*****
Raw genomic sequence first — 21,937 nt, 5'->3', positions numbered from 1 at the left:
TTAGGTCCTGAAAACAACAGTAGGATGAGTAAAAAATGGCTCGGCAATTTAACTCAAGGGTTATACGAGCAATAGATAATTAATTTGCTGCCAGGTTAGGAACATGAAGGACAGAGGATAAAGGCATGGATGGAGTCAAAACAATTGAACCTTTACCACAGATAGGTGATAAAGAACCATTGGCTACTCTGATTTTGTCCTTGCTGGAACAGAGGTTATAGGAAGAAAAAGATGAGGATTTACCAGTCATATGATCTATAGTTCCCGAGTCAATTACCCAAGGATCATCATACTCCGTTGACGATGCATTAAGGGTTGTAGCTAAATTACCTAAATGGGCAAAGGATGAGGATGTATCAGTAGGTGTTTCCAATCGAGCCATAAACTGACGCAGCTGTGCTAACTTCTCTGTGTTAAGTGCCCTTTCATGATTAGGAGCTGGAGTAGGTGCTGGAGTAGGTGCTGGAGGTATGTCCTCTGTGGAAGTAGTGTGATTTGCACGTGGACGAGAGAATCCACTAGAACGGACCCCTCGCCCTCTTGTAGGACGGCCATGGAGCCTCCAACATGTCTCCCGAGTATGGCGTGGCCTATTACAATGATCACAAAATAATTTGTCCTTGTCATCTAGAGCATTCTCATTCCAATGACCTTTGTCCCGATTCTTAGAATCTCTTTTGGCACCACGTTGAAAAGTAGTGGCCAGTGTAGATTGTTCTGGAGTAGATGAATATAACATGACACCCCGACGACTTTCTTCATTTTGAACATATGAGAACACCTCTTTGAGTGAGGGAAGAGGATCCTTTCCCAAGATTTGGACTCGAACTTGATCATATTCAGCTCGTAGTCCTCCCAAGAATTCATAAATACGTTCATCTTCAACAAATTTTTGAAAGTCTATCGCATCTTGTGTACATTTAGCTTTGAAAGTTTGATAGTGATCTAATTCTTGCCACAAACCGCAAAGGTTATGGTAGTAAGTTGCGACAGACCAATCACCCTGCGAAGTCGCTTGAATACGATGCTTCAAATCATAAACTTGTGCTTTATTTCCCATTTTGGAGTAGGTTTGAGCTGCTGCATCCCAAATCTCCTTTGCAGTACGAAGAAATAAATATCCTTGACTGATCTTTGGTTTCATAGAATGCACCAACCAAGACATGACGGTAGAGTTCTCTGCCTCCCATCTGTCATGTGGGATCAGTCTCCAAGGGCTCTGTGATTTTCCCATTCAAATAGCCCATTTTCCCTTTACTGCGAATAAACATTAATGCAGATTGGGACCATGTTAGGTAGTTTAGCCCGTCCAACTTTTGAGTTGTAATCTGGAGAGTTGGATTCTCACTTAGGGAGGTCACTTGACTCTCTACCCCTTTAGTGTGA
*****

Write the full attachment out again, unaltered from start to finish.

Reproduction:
Raw genomic sequence first — 21,937 nt, 5'->3', positions numbered from 1 at the left:
TTAGGTCCTGAAAACAACAGTAGGATGAGTAAAAAATGGCTCGGCAATTTAACTCAAGGGTTATACGAGCAATAGATAATTAATTTGCTGCCAGGTTAGGAACATGAAGGACAGAGGATAAAGGCATGGATGGAGTCAAAACAATTGAACCTTTACCACAGATAGGTGATAAAGAACCATTGGCTACTCTGATTTTGTCCTTGCTGGAACAGAGGTTATAGGAAGAAAAAGATGAGGATTTACCAGTCATATGATCTATAGTTCCCGAGTCAATTACCCAAGGATCATCATACTCCGTTGACGATGCATTAAGGGTTGTAGCTAAATTACCTAAATGGGCAAAGGATGAGGATGTATCAGTAGGTGTTTCCAATCGAGCCATAAACTGACGCAGCTGTGCTAACTTCTCTGTGTTAAGTGCCCTTTCATGATTAGGAGCTGGAGTAGGTGCTGGAGTAGGTGCTGGAGGTATGTCCTCTGTGGAAGTAGTGTGATTTGCACGTGGACGAGAGAATCCACTAGAACGGACCCCTCGCCCTCTTGTAGGACGGCCATGGAGCCTCCAACATGTCTCCCGAGTATGGCGTGGCCTATTACAATGATCACAAAATAATTTGTCCTTGTCATCTAGAGCATTCTCATTCCAATGACCTTTGTCCCGATTCTTAGAATCTCTTTTGGCACCACGTTGAAAAGTAGTGGCCAGTGTAGATTGTTCTGGAGTAGATGAATATAACATGACACCCCGACGACTTTCTTCATTTTGAACATATGAGAACACCTCTTTGAGTGAGGGAAGAGGATCCTTTCCCAAGATTTGGACTCGAACTTGATCATATTCAGCTCGTAGTCCTCCCAAGAATTCATAAATACGTTCATCTTCAACAAATTTTTGAAAGTCTATCGCATCTTGTGTACATTTAGCTTTGAAAGTTTGATAGTGATCTAATTCTTGCCACAAACCGCAAAGGTTATGGTAGTAAGTTGCGACAGACCAATCACCCTGCGAAGTCGCTTGAATACGATGCTTCAAATCATAAACTTGTGCTTTATTTCCCATTTTGGAGTAGGTTTGAGCTGCTGCATCCCAAATCTCCTTTGCAGTACGAAGAAATAAATATCCTTGACTGATCTTTGGTTTCATAGAATGCACCAACCAAGACATGACGGTAGAGTTCTCTGCCTCCCATCTGTCATGTGGGATCAGTCTCCAAGGGCTCTGTGATTTTCCCATTCAAATAGCCCATTTTCCCTTTACTGCGAATAAACATTAATGCAGATTGGGACCATGTTAGGTAGTTTAGCCCGTCCAACTTTTGAGTTGTAATCTGGAGAGTTGGATTCTCACTTAGGGAGGTCACTTGACTCTCTACCCCTTTAGTGTGA